March 22, 2019
The Goods Line, Sydney, is urban renewal at its best. Transforming a long-abandoned freight railway line into green space, this formerly dead part of town now draws city workers outside and creates an attractive walkway between Central Station and Darling Harbour.
This area was my former stomping ground (I’m ex-ABC and UTS, both of which back on to the Goods Line) except there was no stomping. There was nothing here. So even for a local – especially for locals – it’s an amazing transformation.
And for visitors, feel free to take for granted how green it all is, how many cool cafes are nearby, how you can stroll past Frank Gehry-designed buildings as if, like, all of Sydney is this green and open and cool.
Highlights of the The Goods Line, Sydney
- Impressive architecturally designed university building
- Historic Mary Ann Street Culvert
- Urban renewal done right
0.5km or 0.3 miles
Approximately 6 minutes
How Hard is the The Goods Line Walk?
Grade 1: no bushwalking experience required. Flat even surface with no steep sections. Stairs at one end, with alternate ramp access.
Paved walkway with limited signage.
Quick Start Guide
Designed as a pedestrian walkway between Central Station and Darling Harbour, access to the Goods Line is well serviced by trains and buses.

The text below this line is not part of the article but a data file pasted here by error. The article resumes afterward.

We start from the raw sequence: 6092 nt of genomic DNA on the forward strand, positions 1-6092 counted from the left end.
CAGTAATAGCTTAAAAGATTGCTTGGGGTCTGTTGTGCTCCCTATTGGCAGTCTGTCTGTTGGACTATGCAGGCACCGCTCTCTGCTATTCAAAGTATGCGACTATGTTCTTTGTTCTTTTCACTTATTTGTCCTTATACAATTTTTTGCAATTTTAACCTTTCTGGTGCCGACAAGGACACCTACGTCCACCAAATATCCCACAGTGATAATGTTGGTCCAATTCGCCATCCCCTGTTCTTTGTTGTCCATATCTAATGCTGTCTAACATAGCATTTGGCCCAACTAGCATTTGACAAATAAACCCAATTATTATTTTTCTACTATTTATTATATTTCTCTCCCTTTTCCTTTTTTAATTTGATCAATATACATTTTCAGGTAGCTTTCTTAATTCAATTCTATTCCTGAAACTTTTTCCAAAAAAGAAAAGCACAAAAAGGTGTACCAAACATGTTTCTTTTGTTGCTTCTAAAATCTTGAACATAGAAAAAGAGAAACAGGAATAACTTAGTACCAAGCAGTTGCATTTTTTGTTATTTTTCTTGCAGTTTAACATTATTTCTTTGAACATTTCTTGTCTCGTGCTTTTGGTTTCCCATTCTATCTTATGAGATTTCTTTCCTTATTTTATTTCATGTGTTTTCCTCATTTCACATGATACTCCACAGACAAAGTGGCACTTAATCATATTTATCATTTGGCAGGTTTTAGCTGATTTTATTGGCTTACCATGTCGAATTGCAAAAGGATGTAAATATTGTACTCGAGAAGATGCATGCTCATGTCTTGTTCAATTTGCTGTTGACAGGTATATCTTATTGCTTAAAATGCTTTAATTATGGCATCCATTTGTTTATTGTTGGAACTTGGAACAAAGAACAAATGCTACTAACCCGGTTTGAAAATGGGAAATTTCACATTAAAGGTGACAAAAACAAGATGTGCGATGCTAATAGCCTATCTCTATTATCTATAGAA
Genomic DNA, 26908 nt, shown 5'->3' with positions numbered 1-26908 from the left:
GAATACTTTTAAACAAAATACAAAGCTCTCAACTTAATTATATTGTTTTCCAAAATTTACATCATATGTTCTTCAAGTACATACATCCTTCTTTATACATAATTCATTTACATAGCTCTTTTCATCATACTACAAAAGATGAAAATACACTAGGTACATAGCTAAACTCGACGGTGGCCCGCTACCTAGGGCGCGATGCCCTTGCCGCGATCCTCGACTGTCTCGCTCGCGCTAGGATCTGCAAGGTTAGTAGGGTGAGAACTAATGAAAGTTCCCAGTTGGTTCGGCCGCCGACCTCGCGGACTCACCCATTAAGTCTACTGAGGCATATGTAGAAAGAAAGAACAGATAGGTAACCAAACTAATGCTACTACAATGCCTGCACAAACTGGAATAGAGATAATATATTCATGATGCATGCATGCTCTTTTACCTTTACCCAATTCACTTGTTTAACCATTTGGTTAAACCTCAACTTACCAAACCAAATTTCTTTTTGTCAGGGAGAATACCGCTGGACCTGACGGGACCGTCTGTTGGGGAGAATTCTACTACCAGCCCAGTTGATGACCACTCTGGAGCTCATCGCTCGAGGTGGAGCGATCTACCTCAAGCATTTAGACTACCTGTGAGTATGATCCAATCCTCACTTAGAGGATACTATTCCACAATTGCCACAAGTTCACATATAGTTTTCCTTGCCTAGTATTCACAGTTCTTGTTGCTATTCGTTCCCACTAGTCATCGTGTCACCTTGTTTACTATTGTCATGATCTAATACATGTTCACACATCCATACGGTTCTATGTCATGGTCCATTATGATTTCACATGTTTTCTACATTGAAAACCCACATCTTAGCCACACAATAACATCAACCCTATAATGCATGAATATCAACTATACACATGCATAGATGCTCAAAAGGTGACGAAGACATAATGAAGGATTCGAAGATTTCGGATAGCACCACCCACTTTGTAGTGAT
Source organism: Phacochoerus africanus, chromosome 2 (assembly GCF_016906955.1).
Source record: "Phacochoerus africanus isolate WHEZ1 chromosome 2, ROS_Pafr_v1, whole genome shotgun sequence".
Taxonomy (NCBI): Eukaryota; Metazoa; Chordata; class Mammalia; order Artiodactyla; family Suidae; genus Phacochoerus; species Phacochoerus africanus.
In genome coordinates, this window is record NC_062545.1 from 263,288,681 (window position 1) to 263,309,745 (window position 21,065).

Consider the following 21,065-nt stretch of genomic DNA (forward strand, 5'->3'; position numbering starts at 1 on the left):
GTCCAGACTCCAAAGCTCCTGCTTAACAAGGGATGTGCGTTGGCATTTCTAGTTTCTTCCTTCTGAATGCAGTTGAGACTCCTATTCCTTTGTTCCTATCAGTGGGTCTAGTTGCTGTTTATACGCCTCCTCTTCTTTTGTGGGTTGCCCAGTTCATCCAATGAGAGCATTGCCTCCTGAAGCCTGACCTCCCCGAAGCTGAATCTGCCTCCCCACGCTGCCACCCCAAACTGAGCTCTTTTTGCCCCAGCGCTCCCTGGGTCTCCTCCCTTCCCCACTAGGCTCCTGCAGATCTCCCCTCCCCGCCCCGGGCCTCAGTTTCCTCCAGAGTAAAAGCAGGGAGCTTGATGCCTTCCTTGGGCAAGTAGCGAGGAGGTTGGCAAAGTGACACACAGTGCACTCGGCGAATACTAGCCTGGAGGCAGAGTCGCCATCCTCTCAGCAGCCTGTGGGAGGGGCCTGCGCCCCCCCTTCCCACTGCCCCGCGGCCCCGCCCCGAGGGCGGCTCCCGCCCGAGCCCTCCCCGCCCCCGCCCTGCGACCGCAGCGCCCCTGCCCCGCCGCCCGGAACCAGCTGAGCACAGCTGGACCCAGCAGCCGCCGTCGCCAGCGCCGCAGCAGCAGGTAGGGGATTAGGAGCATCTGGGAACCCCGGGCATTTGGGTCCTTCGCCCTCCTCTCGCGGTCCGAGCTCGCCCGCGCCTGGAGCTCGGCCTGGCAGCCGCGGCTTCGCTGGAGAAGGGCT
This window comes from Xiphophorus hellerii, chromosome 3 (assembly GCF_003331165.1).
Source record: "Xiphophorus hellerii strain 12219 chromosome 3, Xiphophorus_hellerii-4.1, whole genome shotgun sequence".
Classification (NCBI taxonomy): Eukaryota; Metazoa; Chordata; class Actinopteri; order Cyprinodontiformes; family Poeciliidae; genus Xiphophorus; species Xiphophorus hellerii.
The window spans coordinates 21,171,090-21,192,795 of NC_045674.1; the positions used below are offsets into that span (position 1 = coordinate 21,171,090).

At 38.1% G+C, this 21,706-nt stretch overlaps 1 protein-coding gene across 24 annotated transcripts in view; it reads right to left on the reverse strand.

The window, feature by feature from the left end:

No drinking fountains available. For the nearest, try the City of Sydney’s map of water bubblers.
There are public toilets at either end of the walk, found within Central Station and at Darling Harbour.
Mobile Phone Reception
This is an urban walkway in the centre of the city, so has reliable mobile phone / cell reception.
The Goods Line Route
The Goods Line can be walked in either direction. Try starting at Central Station in order to spend more time at Darling Harbour, the destination.
Alternatively, use The Goods Line to scoot back to Central after a day at Darling Harbour.
The Central Station end is fairly unimaginative. Railway lines embedded in the concrete at your feet are the only indication you’re walking on a former freight rail line that first opened in 1855.
However, walking across the railway bridge reveals its promise of purposefully designed public space. Fig trees provide shade over ‘study pods’ cantilevered over the street below. There are ping pong tables (bring your own bat and ball), bright yellow communal tables and an informal amphitheatre space.
The Frank Gehry UTS Building
Standing over the space is a striking building often described as a “crumpled paper bag”. It’s the Business School of the University of Technology Sydney. Officially titled the Dr Chau Chak Wing Building after its major donor ($20 million, thank you very much), it’s designed by renowned US architect Frank Gehry. It’s the first Gehry-designed building in Australia. You should see the quick hand-drawn sketch of Gehry’s first imaginings of this unique building.
Mary Ann Street Culvert
The Goods Line blends heritage and former industrial uses in its design. An 1853 sandstone culvert found during work on a nearby cable tunnel was re-erected along the walkway.